Target announced this morning it would begin testing an on-demand grocery delivery service, in partnership with Instacart, that will allow Target shoppers to order groceries, household items, baby products like diapers and formula, pet items, and more, for same-day delivery.
Initially, the service will only be available in parts of Minneapolis, where Target is headquartered, but the retailer notes that the two companies are already exploring plans to expand the service into additional areas and markets in the future.
The partnership is a big win for Instacart, the venture-backed delivery startup whose last round of funding – $220 million from Kleiner Perkins Caufield & Byers, Sequoia Capital, Andreessen Horowitz, and others – valued its business at $2 billion. Instacart already has relationships with other large retailers, including Whole Foods, Petco, and Costco, for example, but getting its foot in the door with Target is a notable step.
Along with the Target partnership, Instacart also announced that it had expanded its service to Minneapolis, its 18th city. In addition to being Target’s hometown, Instacart founder and CEO Apoorva Mehta noted that there was a high volume of customer and retailer requests in Minneapolis, ahead of the launch.
“We received a lot of interest for our service from the community–both to use and partner with Instacart,” said Mehta, in a statement released this morning. “Those factors lead to an ideal market for Instacart delivery, and we look forward to servicing Minneapolis with the great mix of stores we have signed on as retail partners.”
Starting today, Target customers in select Minneapolis neighborhoods and some of the western suburbs will be able to go online to Instacart’s website or download its mobile app in order to shop Target products. Delivery is free for the first Instacart order, then subsequent deliveries will cost $3.99 for a two-hour delivery on orders of $35 or more. The service will be available from 9 AM to 10 PM daily, excluding holiday closings.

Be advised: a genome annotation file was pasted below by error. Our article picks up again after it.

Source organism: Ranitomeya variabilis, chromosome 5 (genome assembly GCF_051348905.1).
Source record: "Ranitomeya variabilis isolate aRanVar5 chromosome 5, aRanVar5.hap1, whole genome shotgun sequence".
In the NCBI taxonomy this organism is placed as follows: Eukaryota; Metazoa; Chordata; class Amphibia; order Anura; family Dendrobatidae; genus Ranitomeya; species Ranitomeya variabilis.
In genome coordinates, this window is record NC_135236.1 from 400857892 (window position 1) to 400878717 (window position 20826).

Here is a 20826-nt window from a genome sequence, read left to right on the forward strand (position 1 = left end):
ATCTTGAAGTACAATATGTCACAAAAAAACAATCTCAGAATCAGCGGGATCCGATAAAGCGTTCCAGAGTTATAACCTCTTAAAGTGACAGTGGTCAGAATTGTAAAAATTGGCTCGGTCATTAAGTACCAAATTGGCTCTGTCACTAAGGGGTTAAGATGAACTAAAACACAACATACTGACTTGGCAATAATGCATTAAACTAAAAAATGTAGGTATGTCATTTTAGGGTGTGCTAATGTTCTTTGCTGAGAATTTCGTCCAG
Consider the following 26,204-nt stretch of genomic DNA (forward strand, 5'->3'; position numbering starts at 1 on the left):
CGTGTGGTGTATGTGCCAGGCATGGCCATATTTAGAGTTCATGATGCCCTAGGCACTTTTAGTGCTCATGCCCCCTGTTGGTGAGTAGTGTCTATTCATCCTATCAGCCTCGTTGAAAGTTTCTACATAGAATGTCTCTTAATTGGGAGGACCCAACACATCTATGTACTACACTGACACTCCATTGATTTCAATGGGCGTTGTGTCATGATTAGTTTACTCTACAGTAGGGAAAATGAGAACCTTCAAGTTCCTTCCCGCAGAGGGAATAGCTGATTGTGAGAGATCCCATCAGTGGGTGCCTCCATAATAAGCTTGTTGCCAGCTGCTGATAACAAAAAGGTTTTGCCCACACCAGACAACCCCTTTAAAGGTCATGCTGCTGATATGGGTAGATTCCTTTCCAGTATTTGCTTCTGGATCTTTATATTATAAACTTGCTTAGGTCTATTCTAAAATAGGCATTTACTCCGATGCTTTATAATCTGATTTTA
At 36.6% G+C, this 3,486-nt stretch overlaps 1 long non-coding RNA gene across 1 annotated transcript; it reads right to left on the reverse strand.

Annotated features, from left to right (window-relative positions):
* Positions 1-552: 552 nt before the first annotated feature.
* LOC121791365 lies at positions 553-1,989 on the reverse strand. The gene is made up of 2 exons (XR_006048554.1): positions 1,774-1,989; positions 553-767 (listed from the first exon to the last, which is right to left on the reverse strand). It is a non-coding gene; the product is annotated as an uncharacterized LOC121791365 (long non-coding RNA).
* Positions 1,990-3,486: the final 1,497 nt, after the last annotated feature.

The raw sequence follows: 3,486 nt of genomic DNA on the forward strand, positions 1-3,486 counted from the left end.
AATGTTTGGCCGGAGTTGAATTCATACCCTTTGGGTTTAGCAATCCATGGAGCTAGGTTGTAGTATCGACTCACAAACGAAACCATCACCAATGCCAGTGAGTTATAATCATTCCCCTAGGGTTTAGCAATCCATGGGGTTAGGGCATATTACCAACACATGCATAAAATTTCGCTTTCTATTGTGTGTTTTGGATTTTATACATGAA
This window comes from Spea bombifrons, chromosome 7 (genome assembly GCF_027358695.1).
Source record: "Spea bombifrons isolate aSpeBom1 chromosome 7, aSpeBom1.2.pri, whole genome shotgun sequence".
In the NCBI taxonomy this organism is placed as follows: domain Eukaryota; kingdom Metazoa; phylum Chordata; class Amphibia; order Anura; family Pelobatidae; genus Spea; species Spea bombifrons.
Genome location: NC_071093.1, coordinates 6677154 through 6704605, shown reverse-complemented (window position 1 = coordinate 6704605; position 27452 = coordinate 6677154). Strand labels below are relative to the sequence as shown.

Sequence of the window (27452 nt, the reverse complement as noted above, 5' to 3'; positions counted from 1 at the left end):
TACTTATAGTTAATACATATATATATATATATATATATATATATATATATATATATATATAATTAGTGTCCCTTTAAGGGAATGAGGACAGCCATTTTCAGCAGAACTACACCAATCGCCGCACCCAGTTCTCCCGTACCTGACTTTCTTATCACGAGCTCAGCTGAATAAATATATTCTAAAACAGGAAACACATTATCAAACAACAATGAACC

The pilot test of the delivery service comes on the heels of several initiatives at the retailer to make shopping easier by merging its e-commerce operations with its brick-and-mortar stores. The company is now offering store pickup for online orders and has expanded its “ship-from-store” program where stores themselves fulfill and ship online orders, typically in two to three days.
In addition, Target has been piloting curbside pickup in the San Francisco Bay Area thanks to a similar partnership with Palo Alto-based Curbside. And it’s been testing beacons in select stores as a way of reaching customers with offers and recommendations by way of their mobile phones while in-store.
The two companies didn’t announce when they expect Instacart to offer Target grocery delivery in other markets, following this Minneapolis launch. Instead, notes Jason Goldberger, President of Target.com and Mobile, Target will be evaluating the program to see its results. “Instacart is a leading player in this space and we look forward to seeing how guests in the Minneapolis area respond to the service,” he said.